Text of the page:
Tuesday, May 18

May 2010 Foliage Follow-Up

Yet again, I'm late... but here's my Foliage Follow-Up for May 2010.  I'll keep it short and sweet, though, with many picture but few words.

Sea kale is always a star in the front garden.  I love the way it echoes the crinkles of the purple lyreleaf sage that sprouted below it here:

And how it combines with the blue tinges on the variegated iris, and lavender:

More blue foliage, first a blue-green on the emerging sedum:

And then a different lavender, contrasting with the dark purple elderberry foliage:

Similar colors, but very different leaf shapes mean a more subtle contrast.  Here, 'Sagae' hosta and blackberry foliage:

A gold-and-green hosta, name unknown, with the golden foliage of 'Sweet Kate' spiderwort:

More subtle contrast, this time with the same plant form but one standout color:

Form makes for subtle contrast, too.  Here, the vertical, fine-textured green chive foliage adds interest at the feet of the blackberry:

The last of the subtle contrast photos.  Golden lemon balm next to the foliage of my red currant:

And golden oregano picking up the golden veins of the 'Ivory Prince' hellebore it underplants:

Golden oregano provides a little more drama in other areas of the garden.  Here with 'Northern Halo' hosta and Japanese maple:

And here with a stepping stone (in the spot where the dog tends to pounce, when she sees another dog walking on the street) and the bronze-leaf carex buchanii:

Golden thyme is another pretty contrast herb.  Here, with sprouts of red orach, silene flowers, last year's beech leaves, and a few tips of fallen asparagus:

More of the red orach--it's a prolific reseeder, but when you can eat the seedlings you pull, that doesn't seem to be so bad.  Especially when the seedlings look so lovely with Japanese painted fern:

And 'Sum and Substance' hosta, too.  That's sedum album (top) and leptinella (lower) between the stones under the grape arbor:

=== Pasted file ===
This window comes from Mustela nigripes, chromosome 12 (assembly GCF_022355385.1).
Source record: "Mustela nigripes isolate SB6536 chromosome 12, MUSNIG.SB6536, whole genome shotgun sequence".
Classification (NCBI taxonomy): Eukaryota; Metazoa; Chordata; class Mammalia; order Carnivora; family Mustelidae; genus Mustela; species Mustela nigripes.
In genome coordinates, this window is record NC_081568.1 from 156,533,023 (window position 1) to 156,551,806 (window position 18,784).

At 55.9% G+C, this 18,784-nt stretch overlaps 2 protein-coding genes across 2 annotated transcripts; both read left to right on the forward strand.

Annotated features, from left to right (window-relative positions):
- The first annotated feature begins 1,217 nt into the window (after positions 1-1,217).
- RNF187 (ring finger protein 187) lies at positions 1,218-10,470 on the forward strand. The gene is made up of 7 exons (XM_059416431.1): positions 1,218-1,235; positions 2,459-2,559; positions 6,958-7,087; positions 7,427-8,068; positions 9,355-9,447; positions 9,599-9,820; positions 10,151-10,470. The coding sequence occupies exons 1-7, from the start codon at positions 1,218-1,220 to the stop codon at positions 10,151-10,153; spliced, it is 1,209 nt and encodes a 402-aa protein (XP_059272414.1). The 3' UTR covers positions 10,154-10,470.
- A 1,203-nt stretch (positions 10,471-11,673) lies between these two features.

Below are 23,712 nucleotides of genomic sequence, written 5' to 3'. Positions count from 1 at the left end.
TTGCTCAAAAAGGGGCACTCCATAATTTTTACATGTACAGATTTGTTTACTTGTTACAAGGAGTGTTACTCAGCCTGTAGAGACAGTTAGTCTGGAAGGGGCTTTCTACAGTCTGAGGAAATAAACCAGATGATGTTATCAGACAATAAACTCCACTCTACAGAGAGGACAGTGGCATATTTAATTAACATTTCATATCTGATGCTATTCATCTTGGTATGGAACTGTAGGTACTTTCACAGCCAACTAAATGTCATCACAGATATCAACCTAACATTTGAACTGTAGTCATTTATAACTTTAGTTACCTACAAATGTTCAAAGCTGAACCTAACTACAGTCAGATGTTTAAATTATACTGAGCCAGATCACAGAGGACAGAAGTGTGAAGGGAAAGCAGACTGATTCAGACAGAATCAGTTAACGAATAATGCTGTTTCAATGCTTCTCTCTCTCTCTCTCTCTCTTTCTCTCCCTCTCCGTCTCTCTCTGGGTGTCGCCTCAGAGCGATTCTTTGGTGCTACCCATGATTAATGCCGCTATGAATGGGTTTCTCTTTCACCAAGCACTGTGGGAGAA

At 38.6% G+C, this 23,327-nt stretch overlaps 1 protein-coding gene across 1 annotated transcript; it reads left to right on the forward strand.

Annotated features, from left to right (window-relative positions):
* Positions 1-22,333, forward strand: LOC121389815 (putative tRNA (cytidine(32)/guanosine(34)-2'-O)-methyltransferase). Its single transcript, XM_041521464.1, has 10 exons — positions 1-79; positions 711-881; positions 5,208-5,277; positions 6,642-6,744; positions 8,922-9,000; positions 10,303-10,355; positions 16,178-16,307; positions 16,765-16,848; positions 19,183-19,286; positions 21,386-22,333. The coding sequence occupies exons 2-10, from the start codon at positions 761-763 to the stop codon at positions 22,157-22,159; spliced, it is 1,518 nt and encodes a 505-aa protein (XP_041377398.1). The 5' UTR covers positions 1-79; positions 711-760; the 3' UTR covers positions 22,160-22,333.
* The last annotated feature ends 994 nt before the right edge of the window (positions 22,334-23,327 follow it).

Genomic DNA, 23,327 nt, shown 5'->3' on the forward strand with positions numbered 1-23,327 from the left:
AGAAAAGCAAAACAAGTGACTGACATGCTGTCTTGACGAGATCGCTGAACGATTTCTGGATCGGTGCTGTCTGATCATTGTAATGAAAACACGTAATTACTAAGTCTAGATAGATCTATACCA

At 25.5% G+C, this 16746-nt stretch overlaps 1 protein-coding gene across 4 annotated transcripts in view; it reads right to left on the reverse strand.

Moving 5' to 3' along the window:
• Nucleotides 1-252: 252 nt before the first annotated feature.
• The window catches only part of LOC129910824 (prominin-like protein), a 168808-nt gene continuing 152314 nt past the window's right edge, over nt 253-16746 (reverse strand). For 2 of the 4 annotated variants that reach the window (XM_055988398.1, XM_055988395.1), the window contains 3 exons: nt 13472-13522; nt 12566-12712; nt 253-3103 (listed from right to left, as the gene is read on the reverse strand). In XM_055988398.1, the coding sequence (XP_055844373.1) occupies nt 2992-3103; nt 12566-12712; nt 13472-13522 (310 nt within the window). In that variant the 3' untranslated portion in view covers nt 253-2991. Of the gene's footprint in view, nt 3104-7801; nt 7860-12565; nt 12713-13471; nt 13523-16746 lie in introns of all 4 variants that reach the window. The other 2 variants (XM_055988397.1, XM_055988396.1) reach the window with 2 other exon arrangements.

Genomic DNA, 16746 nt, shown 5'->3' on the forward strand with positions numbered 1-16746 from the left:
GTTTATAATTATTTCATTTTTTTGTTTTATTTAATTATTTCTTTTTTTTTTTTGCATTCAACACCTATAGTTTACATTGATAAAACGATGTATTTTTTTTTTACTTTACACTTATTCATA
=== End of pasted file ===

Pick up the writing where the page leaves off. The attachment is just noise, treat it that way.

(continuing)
The large-leaf hostas are often really pretty with purple foliage.  Here's another unnamed hosta with 'Frosted Violet' heuchera planted next door:

Actually, they look pretty with heucheras in general, I think.  Here's another unnamed hosta (might be 'Lakeside Shore Master'?) with various peach-leaf heucheras temporarily planted nearby:

I said temporarily because those will likely get potted up into planters later in the spring.  This beauty, however, stays put all year round:

And that concludes my Foliage Follow-Up for May 2010.  I hope that you forgive me its lateness--and its length!  It's just so hard to pick only a couple of things to showcase in May, when the foliage is so fresh and beautiful in the garden.  :)

For more foliage delights, check out Pam's Foliage Follow-Up Post... and don't miss other garden bloggers' posts, too, linked in the comments there at Digging!


Lisa at Greenbow said...

Your foliage photos are always worthy of the wait to see them. You have such a colorful garden. I am always inspired to try to work in more color after seeing your combinations.

Gail said...

Kim, You are the Queen of Textures and Color Combos! I never fail to leave with a few good ideas~The red orach and Japanese Painted Fern are fantastic. gail

Pam/Digging said...

Awesome foliage post, Kim! Your combinations are so inspiring. If I lived in your zone I'd copying a lot of those!

Commonweeder said...

What a great post. I'm going to have to pay more attention to foliage texture. I've never seen sea kale but I am going to look for it.

joey said...

Lots of stunning combinations, Kim. You always have had a keen eye for great companion plants. Love the veining in the Sea kale and, wow, the peach heucheras and hosta are show stoppers. Your bergenia is looking mighty healthy too. Isn't spring grand!

chuck b. said...

'Lakeside Shore Master'--good grief, what a name.

That Atriplex takes forever to go to seed in my mild-climate garden, and while I'm waiting for that to happen it starts to get on my nerves with its unappealing late season look, then I lose all my patience and rip it out. So unfortunately, it does not self sow much for me which is too bad because mostly I like it.

I wish I had some room to experiment with the sea kale. I've admired it on your blog for many years now.

Raised garden beds said...

Everything seems beautiful and full of life. Those plant combinations are the best that I have seen. Have a great day!

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